edgment of his guilt. 6. He is wise, who does ev. wards it, it is
ery th'ng at the proper time. 7. Confusion is :s called hatreil ;
a medicine-to him who has gone astray. 8. 'The und when this
love of liberty makes even an old man brave. 9. is accompani ed with a pail
Children are heirs to the diseases of their parents, ful sensation
as well as to their possessions. 10. A man, who upon the appre
camiot forgive, breaks the bridge over which he hension of its
might pass to Heaven. presence and approach, there follows an inclination io avoid it,
Thoughts. A man would do well to car. called avers on ; exireine hatred is abhorrence, ry a pencil in his pocket, and write down the or deles:aton. Hatred, or avers on expressed Thoughts of the moment. Those that come draws back the lody to avoid the bated object. unsought for, are commonly the most raluand the hands, at the saine tine, thrown out and able, and should be secured, because they selspreal, as it to keep it off; the face is turned away dom return. from that side, which the hands are thrown out; the eyes look ng angrily and obliquely. or asquint.
Varieties. 1. What do you think of one, the way the hands are directed; the eyebrows are who gives away len dollars, when he owes a contracted, the upper lip disda nfully drawn up: hendred more than he can pay? 2. Let us the teeth set; the pitch of the vo ce is loud, surly follow nature, who has given shame to man. chid ng, langu'd and vehement; the sentences are short and abrupt.
for a scourge; and let the heuriest part of the HATRED-CURSING THE OBJECT HATED. punishment be—the infumy aliendling it. 3.
Poisons-be their drink. Can we perceive any qua ity in an object, Gallroorse than gall, the daintest ment they taste : without an act of compurison? 4. Falsehood Their sweetest shnde, a grove of cyprus trees; often decks herself in the outer garments of 'Their sweetest prospectr, murd'ring bresalisks;
truth, that she may succeed the better in her Their music—is gniutul as the serpent's hiss : And bod ng screech-owls make the concert sull;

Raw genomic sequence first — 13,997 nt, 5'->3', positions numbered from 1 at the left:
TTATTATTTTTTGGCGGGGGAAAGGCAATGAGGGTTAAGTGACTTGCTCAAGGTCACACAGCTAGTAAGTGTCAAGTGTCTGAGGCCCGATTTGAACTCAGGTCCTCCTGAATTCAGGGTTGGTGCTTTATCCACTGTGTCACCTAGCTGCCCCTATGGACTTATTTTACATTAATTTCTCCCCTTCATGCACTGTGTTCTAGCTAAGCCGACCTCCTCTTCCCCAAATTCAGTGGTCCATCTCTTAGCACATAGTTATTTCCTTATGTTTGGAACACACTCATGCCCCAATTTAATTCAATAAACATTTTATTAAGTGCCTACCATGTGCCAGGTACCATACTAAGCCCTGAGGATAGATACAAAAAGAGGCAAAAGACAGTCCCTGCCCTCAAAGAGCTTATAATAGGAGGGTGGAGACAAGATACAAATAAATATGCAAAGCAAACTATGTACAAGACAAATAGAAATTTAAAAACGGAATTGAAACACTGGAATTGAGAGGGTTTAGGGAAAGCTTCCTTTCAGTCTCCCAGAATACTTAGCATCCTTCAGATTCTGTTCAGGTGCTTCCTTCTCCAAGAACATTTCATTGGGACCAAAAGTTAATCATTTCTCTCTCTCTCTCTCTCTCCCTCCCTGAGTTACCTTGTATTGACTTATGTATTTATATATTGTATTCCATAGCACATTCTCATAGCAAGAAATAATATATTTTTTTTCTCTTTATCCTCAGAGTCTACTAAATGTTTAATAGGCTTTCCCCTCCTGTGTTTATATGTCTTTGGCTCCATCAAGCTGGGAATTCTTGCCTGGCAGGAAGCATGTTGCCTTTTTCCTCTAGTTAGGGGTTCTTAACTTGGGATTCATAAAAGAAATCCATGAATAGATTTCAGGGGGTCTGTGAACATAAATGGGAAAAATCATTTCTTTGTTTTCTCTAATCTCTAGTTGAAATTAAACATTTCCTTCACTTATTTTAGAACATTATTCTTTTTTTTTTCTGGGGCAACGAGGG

wily deceits. 5. The thing, which has been All the foul terrors of dark-seated HELL.
done, it is that which shall be; and that which The mortal coldness of the sorel, like death itself comes down ;
is, it is that which shall be done; and there It cannot feel for other's woes, it dare not dream its cron;
is no new thin; under the sun. 6. Society That heavy chill has frizen o'er the fountain of our tears, cannot be held together without morals; nor And though the eye may sparkle still, 'tis where the ice appears. can morals maintain their station in the hu. Tho'w may flash from fluent lips, and mirth distract the breast, Thro' midnight hours, thu yiell no more their formo hope of rest;
man heurt, without religion; and no religion Tis but as ivy leaves around the ruin'd tune wreath,
is worth having, unless it is founded on truth, All green and wildey fresh without, but worn and gray beneath. which is the corner-stone of the fabric of huOn Adam last thus judgment he pronounc'd : man nature. 7. How far have moral percep" Because thou hast hearken'd to the voice of thy |tions been influenced by physical phenomena? And ealen of the tree, concerning which (wife,
How very precious-praise I charg‘d thee. saying, "Thou shall not eat thereof,
Is—10 a young genius, like sunlight--on flowers, Curs'd is the ground for thy sake; thou, in sorrow, Ripening them into fruir. Shalt eat thereof all the days of thy life;
One hourThorns, also, and thistles it shall bring thee forth
Of thoughtful solitude—may nerve the heart Unbid; and thou shall eat the herb of the field.
For days of conflict.-g'rding up its armorIn the sweat of thy face shalt thou eat bread,
To meet the most insidious foe, and lending Till thou return unto the ground; for thou
The courage-sprung alone frorn innocence Out of the ground wası taken: know thy birth,
And good intent. For dust thou art, and shalt in dust return."
Anecdote. Satisfaction. A ruined There is not, in this life of ours, debtor, having done every thing in his power
One bliss-unmixed with fears; to satisfy his creditors, said to them, “Gentle- The hope that wakes our deepese powers,
A face of sadness wears; men,--I have been extremely perplexed, till now, how to sati fy you: and having done. And the dew, that show'rs o'er dearest flow'rs.
Is the bitter dew-of tears.
In all our strictures-placid we will be,
As Halcyons-brooiling on a summer seam
No man-is born into the world, whose work Tho'poor-in fortune, of celestial race;
's notorn rrith him; there is always work, And he---commits a crime, u ho calls him base. and tools-ic work withal, for those who will